An Intramuscular Lipoma Developing within an Anomalous Cleido-Occipitalis Cervicalis Muscle
Received Date: Mar 19, 2012 / Accepted Date: Jun 04, 2012 / Published Date: Jun 04, 2012
An anomalous cleido-occipitalis muscle is an uncommon anatomical variant found in the posterior cervical triangle. To the best of our knowledge, the presence of an intra-muscular lipoma within this muscle has not been reported previously. We present a case report of this condition with Ultrasound (US) and Magnetic Resonance Imaging (MRI) correlation, which presented as posterior triangle neck mass mimicking cervical lymphadenopathy. We also present a succinct summary of published literature pertaining to anomalous neck muscles.
US: Ultrasound; CT: Computed Tomography; MRI: Magnetic Resonance Imaging; SCM: Sternocleidomastoid Muscle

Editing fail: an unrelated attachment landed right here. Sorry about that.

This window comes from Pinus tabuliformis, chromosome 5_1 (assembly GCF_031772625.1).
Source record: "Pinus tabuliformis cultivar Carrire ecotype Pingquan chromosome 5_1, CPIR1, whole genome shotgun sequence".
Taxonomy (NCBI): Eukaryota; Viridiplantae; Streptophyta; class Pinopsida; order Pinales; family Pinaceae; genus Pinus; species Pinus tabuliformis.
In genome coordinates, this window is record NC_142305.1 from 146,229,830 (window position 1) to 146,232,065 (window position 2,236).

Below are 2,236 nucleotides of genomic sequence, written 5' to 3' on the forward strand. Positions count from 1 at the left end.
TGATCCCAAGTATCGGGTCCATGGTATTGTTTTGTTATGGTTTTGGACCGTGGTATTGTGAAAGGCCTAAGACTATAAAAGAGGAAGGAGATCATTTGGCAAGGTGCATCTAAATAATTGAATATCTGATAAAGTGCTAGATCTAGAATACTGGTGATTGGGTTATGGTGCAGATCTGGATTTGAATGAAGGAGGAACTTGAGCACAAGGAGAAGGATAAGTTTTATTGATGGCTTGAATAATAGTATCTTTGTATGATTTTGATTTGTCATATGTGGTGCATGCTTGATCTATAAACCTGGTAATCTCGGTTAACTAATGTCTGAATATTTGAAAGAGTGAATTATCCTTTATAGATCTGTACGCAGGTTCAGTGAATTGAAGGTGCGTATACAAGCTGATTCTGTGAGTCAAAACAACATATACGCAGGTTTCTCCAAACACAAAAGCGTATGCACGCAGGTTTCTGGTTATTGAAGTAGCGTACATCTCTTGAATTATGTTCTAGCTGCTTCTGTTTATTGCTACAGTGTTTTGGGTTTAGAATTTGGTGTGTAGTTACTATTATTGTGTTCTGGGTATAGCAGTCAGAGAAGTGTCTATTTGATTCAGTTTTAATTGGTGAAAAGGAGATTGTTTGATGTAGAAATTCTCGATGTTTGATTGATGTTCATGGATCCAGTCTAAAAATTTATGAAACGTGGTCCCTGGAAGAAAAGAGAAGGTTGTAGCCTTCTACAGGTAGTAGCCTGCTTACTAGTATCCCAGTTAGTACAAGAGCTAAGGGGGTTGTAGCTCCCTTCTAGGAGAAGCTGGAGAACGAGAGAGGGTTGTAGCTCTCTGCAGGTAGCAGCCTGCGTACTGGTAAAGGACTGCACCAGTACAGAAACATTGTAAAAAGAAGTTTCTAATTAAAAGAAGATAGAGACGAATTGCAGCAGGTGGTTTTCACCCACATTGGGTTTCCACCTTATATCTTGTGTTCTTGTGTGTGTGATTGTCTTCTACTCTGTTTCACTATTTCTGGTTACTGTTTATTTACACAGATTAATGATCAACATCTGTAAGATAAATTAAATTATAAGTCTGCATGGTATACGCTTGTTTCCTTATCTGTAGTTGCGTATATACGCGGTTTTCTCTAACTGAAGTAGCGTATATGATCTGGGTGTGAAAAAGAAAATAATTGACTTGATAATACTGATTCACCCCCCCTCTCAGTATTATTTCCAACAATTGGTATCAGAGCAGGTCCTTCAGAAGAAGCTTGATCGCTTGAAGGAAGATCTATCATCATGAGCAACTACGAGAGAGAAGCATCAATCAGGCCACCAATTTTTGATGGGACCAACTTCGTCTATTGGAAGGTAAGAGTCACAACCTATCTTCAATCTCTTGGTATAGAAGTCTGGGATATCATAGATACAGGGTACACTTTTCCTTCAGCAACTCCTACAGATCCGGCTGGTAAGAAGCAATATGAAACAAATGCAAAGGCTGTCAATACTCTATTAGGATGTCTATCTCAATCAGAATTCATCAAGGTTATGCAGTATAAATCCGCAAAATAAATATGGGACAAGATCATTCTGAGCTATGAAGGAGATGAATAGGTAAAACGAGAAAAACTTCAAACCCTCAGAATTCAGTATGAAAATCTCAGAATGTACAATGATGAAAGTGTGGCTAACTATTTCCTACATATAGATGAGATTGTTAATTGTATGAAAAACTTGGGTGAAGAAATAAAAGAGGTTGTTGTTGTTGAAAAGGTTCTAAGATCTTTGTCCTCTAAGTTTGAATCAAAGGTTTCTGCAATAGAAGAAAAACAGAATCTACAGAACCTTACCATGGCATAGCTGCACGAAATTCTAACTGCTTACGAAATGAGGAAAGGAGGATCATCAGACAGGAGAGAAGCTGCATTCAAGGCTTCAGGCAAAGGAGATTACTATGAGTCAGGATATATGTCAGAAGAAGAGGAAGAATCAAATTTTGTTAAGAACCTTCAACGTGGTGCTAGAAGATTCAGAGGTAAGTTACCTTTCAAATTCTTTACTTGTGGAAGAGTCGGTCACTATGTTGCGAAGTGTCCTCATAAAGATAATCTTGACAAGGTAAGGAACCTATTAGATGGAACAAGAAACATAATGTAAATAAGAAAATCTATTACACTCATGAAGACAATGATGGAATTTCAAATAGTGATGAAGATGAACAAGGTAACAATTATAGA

An anomalous cleido-occipitalis muscle is an uncommon muscular variant in the posterior triangle that may be unilateral or bilateral. Its reported incidence varies widely between 4% and 33% [1-3]. Embryologically, this muscle originates from a common mixed premuscle mass in the occipital region caudal to the last brachial arch, which normally divides into ventral and dorsal components forming the sternocleidomastoid (SCM) and trapezius muscles respectively [3- 5]. The normal trapezius muscle has three divisions (dorsoscapularis superior, dorsoscapularis inferior and cleido-occipitalis). The clavicular attachment of the trapezius muscle (cleido-occipitalis division) commonly inserts into the lateral third of the clavicle, although sometimes reaches middle third or more rarely the medial third to blend with the SCM . In an anomalous cleido-occipitalis muscle, all or part of the cleido-occipitalis division is separate from the remainder of the trapezius muscle and follows a medial course within the posterior triangle. We present a case of a lipoma developing within this anomalous muscle, which to our knowledge, has not been reported previously.